# Tutor profile: Rose B.

## Questions

### Subject: Trigonometry

Verify the identity: $$\sin{x}\cdot \tan{x}=\sec{x}-\cos{x}$$

$$\sin{x}\cdot \tan{x}=\sec{x}-\cos{x}$$ $$\sin{x} \cdot \tan{x}=\frac{1}{\cos{x}}-\cos{x}$$ $$\sin{x} \cdot \tan{x}=\frac{1}{\cos{x}}-\frac{\cos^2{x}}{\cos{x}}$$ $$\sin{x} \cdot \tan{x}=\frac{1-\cos^2{x}}{\cos{x}}$$ $$\sin{x} \cdot \tan{x}=\frac{\sin^2{x}}{\cos{x}}$$ $$\sin{x} \cdot \tan{x}=\sin{x}\cdot \frac{\sin{x}}{\cos{x}}$$ $$\sin{x} \cdot \tan{x}=\sin{x}\cdot \tan{x}$$

### Subject: Calculus

Evaluate the definite integral: $$\int e^{2x}\cdot cos(x)dx$$

This problem is a great example of when to use multiple application of integration by parts. Keep in mind, integration by parts tell us that: $$\int u\cdot dv=u\cdot v-\int v\cdot du$$ For this application, it actually won't make a difference which term we use as our u and which we assign to dv. Let's look at the first application of integration by parts: $$u=e^{2x}\rightarrow du=2\cdot e^{2x}dx$$ $$dv=cos(x)dx\rightarrow v=sin(x)$$ $$\int e^{2x}\cdot cos(x)dx=e^{2x}\cdot sin(x)-\int 2 e^{2x}\cdot sin(x) dx$$ Doesn't seem much simpler, right? Well, let's apply integration by parts again, this time to the integral created in the first application. $$u=2e^{2x}\rightarrow du=4e^{2x}dx$$ $$dv=sin(x)dx\rightarrow v=-cos(x)$$ Putting this into our equation gives us: $$\int e^{2x}\cdot cos(x)dx=e^{2x}\cdot sin(x)-[-2e^{2x}\cdot cos(x)-\int -4e^{2x}\cdot cos(x)dx]$$ This looks messier, but it's actually close to done. Let's distribute all negatives and pull all constants out of our integral. $$\int e^{2x}\cdot cos(x)dx=e^{2x}\cdot sin(x)+2e^{2x}\cdot cos(x)-4\int e^{2x}\cdot cos(x)dx$$ What do you notice about the original integral we were trying to solve and the integral at the end of the expression? They are the same! Let's combine them on the left side. $$5\int e^{2x}\cdot cos(x)dx=e^{2x}\cdot sin(x)+2e^{2x}\cdot cos(x)$$ Now we simply divide by the coefficient and... $$\int e^{2x}\cdot cos(x)dx=\frac{e^{2x}\cdot sin(x)+2e^{2x}\cdot cos(x)}{5}+C$$ Voila! The solution!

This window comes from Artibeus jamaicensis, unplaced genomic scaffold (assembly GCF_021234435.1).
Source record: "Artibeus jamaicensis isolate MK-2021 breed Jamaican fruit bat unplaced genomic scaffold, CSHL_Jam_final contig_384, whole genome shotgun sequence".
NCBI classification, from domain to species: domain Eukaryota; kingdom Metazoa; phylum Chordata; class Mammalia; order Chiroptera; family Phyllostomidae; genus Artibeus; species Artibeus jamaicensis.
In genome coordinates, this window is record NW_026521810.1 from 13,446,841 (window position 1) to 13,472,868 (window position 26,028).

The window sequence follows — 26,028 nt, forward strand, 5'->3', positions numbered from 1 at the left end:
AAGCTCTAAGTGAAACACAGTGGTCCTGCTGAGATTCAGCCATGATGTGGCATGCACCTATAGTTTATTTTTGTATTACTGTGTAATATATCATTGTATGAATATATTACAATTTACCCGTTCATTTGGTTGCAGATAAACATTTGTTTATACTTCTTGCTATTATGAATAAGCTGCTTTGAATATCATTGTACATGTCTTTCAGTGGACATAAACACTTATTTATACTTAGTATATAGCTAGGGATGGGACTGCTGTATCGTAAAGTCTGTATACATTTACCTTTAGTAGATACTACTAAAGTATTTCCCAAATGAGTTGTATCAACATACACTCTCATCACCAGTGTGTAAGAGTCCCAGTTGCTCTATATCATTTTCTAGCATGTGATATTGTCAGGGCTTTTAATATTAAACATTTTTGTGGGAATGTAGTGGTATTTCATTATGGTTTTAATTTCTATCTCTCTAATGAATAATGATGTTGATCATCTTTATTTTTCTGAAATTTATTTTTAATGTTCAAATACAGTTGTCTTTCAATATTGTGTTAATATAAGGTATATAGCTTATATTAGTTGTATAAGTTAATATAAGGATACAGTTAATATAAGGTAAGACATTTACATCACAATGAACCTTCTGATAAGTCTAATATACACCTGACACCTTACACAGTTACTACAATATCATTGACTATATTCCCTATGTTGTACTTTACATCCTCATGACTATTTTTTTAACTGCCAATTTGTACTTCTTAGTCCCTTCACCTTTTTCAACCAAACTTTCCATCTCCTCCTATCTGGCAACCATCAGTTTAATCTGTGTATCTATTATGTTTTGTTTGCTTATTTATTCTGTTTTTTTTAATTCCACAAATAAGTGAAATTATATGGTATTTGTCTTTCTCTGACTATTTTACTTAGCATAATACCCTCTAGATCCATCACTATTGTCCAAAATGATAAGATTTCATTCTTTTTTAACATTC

### Subject: Algebra

Find all the solutions to the equation using factoring: $$x^4+4x^3-3x^2-12x=0$$

The first thing we need to do is determine if there are any common factors to the terms. We see that there is one: x. Factoring x out of every term gives us: $$x(x^3+4x^2-3x-12)=0$$ Now we need to determine how we will factor the polynomial that remains in the parentheses. Since this is a third-degree polynomial with four terms I would typically try factoring by grouping. This means we take the first two terms and factor out what they have in common and then take the third and fourth terms and factor what they have in common. If all goes according to plan, we should get the same term remaining from each group. $$x[x^2(x+4)-3(x+4)]=0$$ It worked! So now we can factor the common term from the inside, which is $$(x+4)$$. $$x(x-4)(x^2-3)=0$$ Now we simply apply the zero product property by taking each factored term and setting it equal to 0. $$ x=0$$ $$ x-4=0 \rightarrow x=4$$ $$x^2-3=0 \rightarrow x^2=3 \rightarrow x=\pm\sqrt{3}$$

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